GIVE FREELY WHAT HAS BEEN GIVEN TO YOU!
We do ask that you have at least one year of continuous sobriety
Pick up that 500-pound telephone and volunteer!
COUNTY 24-HOUR HELPLINE
needs your help to answer phones and make 12-Step calls.
What does a Helpline volunteer do?
Helpline Volunteers answer phone calls that come into Central Office
after hours and on weekends.
You will be talking to a variety of people -
some might be AAers visiting from out of town
looking for a meeting, some could be newcomers
who need information, while others might be
people who have never been to a meeting.
When would I have to take calls?
The time slots vary.
Currently: Morning shifts are 7am – 10am M-F. Night shifts are 6pm – 7am.
Weekends and holidays 7am-2pm, 2pm-6pm,-6pm-7am.
Here's the way it works:
A call comes in to Central Office after hours and holidays it then is
forwarded to the first person on the list for that time slot. If after 6-7
rings the phone is not answered it then goes to the next person on the list
and so on till it is answered if need be by the chairperson whom is the last
on every shift. If you miss the call no need to call them back. Also they
never see your number, it’s just like any incoming call. If you have caller
ID you will see their number with 4 zero’s added to it so you know it’s a
helpline call and might not be in a position to answer it right then.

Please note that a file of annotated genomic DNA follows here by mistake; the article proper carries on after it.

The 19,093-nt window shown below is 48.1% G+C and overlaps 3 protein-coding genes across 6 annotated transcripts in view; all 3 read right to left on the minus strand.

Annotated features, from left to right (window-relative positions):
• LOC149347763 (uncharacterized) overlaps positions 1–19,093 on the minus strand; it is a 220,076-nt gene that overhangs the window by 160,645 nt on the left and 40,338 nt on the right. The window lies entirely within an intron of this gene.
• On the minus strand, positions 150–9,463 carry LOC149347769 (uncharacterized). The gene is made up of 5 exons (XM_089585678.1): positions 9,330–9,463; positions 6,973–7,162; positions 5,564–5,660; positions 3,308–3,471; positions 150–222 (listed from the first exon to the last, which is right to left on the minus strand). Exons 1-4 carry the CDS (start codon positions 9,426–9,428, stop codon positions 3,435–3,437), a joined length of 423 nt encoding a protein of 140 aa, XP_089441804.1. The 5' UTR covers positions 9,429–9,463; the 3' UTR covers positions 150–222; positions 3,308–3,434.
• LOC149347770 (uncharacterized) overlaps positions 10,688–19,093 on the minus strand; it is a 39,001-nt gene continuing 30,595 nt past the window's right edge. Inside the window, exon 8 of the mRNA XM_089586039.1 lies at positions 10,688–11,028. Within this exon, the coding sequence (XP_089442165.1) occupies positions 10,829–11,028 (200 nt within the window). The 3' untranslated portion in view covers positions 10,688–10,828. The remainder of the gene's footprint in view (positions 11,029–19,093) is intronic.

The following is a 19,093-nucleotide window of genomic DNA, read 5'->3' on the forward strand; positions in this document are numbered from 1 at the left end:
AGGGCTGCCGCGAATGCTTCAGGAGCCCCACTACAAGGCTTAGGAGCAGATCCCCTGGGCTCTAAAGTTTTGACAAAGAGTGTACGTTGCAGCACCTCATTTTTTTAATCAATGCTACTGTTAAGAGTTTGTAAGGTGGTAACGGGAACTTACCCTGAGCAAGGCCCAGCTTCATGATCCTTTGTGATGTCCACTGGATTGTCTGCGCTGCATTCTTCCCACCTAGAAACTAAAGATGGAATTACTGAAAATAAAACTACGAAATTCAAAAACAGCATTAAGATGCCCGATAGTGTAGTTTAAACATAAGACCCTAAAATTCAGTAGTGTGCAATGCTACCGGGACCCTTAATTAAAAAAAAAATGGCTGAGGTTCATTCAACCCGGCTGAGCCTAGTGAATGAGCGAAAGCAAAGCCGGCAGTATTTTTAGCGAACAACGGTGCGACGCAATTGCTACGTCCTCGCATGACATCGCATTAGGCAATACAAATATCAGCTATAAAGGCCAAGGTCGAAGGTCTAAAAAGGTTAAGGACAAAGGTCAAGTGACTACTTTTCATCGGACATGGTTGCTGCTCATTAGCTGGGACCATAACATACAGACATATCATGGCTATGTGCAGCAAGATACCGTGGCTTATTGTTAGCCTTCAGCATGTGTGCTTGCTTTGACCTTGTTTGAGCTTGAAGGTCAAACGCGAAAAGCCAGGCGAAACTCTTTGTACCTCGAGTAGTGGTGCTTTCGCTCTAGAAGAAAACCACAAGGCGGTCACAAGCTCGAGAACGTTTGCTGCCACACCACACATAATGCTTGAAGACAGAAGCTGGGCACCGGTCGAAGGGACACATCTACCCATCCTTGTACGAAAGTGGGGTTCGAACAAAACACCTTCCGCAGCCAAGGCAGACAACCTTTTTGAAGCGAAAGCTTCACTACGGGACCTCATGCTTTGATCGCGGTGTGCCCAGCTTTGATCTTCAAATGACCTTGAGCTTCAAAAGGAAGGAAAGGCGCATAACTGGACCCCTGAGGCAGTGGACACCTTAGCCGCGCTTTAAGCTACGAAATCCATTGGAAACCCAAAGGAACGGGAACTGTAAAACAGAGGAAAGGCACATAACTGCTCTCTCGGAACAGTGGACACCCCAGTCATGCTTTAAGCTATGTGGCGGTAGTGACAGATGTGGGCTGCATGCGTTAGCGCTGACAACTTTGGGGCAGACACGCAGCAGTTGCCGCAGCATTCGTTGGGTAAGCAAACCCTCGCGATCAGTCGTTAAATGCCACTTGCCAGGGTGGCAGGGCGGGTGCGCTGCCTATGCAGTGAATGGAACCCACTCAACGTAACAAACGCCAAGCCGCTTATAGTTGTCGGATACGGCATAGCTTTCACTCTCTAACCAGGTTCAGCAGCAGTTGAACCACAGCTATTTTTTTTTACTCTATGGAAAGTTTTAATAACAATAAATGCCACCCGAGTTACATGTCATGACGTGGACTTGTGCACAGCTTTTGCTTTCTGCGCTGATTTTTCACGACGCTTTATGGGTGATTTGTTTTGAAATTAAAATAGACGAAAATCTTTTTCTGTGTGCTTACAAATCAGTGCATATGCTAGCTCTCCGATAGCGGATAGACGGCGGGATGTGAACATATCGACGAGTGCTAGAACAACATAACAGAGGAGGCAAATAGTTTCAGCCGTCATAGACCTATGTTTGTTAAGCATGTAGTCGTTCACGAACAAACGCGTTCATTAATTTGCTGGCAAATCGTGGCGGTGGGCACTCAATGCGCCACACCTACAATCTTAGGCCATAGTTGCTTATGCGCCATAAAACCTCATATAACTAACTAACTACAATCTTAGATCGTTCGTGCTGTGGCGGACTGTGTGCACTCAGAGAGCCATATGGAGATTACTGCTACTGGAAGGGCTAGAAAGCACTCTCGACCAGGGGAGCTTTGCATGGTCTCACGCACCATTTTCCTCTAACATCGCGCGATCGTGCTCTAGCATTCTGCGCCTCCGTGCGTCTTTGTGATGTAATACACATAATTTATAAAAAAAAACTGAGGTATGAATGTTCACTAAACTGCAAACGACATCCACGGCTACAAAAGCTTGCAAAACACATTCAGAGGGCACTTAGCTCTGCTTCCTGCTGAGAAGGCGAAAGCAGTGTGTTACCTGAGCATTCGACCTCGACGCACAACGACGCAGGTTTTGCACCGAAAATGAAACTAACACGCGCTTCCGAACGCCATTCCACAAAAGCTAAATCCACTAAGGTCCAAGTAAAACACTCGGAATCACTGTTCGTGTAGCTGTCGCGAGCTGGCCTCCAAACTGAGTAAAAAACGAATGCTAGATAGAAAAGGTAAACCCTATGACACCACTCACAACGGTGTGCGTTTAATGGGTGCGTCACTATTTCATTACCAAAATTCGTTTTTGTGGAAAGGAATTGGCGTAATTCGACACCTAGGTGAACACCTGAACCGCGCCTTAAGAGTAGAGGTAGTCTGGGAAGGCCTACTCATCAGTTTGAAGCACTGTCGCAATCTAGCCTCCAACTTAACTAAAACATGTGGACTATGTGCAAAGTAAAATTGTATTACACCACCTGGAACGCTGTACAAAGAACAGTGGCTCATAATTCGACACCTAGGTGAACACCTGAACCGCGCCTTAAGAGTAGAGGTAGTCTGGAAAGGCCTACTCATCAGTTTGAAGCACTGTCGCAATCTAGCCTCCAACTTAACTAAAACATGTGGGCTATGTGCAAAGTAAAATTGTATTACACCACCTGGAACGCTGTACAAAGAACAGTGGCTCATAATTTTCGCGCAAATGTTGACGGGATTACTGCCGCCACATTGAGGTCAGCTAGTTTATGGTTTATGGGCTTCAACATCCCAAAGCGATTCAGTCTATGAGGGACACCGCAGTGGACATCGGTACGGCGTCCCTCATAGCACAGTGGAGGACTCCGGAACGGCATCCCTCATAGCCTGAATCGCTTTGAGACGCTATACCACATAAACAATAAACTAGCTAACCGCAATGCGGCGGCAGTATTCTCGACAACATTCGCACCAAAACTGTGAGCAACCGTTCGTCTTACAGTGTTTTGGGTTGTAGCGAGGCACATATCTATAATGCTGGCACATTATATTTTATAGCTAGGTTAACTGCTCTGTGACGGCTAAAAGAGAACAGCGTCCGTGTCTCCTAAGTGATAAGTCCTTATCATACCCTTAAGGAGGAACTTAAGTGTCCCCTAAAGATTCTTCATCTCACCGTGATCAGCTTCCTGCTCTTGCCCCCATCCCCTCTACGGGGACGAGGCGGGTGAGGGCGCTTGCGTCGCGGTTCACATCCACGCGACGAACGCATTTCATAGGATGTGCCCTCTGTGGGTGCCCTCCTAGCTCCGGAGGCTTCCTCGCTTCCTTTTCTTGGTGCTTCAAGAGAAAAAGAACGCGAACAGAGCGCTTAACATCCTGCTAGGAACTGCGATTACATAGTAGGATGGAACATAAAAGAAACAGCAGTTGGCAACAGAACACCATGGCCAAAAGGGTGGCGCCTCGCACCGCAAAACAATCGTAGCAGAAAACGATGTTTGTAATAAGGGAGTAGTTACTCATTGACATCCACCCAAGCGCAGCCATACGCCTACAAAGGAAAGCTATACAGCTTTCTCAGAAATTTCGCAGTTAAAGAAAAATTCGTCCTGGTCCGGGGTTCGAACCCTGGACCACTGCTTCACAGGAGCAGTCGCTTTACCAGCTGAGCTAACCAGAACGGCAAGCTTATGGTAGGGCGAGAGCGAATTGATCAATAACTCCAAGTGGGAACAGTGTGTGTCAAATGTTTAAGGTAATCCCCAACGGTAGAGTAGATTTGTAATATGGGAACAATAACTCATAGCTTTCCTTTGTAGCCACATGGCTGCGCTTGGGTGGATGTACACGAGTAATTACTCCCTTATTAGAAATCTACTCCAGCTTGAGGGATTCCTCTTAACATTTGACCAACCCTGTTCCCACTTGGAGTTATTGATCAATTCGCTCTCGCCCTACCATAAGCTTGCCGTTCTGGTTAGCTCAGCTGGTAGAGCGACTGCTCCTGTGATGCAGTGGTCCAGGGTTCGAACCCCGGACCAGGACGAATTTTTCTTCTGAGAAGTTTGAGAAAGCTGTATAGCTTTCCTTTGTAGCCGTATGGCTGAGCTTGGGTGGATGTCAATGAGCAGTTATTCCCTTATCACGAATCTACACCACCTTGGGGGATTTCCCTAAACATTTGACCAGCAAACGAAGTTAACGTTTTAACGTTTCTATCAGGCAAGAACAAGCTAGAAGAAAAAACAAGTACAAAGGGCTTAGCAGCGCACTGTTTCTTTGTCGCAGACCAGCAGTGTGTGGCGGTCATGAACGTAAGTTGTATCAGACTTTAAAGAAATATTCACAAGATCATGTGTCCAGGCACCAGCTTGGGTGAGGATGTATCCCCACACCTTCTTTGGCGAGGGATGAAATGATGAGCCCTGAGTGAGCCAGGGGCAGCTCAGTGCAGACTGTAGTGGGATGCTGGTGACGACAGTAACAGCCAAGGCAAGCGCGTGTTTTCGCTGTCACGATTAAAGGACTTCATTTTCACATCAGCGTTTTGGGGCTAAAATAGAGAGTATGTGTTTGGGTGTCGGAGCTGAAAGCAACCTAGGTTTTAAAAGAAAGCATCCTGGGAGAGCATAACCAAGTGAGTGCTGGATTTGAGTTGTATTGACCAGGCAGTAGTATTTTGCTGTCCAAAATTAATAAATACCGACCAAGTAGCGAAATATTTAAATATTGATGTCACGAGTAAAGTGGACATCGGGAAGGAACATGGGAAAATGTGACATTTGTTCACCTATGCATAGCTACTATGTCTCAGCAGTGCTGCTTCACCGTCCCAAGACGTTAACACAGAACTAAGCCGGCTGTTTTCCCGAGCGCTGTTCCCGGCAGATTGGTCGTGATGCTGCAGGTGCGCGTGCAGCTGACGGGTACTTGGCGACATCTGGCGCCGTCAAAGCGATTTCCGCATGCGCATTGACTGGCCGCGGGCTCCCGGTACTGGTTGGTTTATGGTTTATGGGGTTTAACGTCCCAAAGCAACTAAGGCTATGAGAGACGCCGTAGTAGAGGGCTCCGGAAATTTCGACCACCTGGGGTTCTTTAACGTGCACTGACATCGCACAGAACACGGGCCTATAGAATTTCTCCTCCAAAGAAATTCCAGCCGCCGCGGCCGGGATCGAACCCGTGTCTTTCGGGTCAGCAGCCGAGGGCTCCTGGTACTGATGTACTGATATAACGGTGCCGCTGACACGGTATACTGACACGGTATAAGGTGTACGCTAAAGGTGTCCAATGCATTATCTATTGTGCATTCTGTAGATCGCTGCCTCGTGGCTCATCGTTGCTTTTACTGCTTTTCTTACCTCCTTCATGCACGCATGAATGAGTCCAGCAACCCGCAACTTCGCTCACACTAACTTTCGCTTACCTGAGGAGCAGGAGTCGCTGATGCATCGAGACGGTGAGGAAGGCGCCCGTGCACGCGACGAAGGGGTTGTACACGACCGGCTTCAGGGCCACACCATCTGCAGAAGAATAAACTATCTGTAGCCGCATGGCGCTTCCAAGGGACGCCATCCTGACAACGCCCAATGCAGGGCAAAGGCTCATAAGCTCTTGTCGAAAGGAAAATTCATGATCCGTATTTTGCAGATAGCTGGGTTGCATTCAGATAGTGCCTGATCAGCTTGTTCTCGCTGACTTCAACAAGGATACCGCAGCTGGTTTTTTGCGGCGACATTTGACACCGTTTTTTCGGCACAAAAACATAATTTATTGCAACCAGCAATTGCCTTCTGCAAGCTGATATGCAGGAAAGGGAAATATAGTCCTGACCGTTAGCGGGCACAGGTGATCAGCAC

Do I have to do the 12-Step call, too?
No, you do not have to do actual 12-Step work, unless you want to.
You can refer it to a 12-Stepper when
necessary. You will have a list of 12-Step Volunteers, broken down by zip
code. You never give the caller the person’s number. You call the names on
the list and give the 12-stepper the number of the person who called asking
How can I sign up?
There are 4 ways to sign up:
Complete the online
Print out the sign-up sheet
Click here for Contact Form
for more information, call:
Central Office (727) 530-0415
“I am responsible . . .
When anyone, anywhere, reaches out for help,
I want the hand of A.A. always to be there.
And for that: I am responsible.”
The AA Responsibility Statement
A.A. is more than a set of principles; it is a society
of alcoholics in action. We must carry the message, else we ourselves can wither and those
who haven't been given the truth may die.
Service Manual, p. 6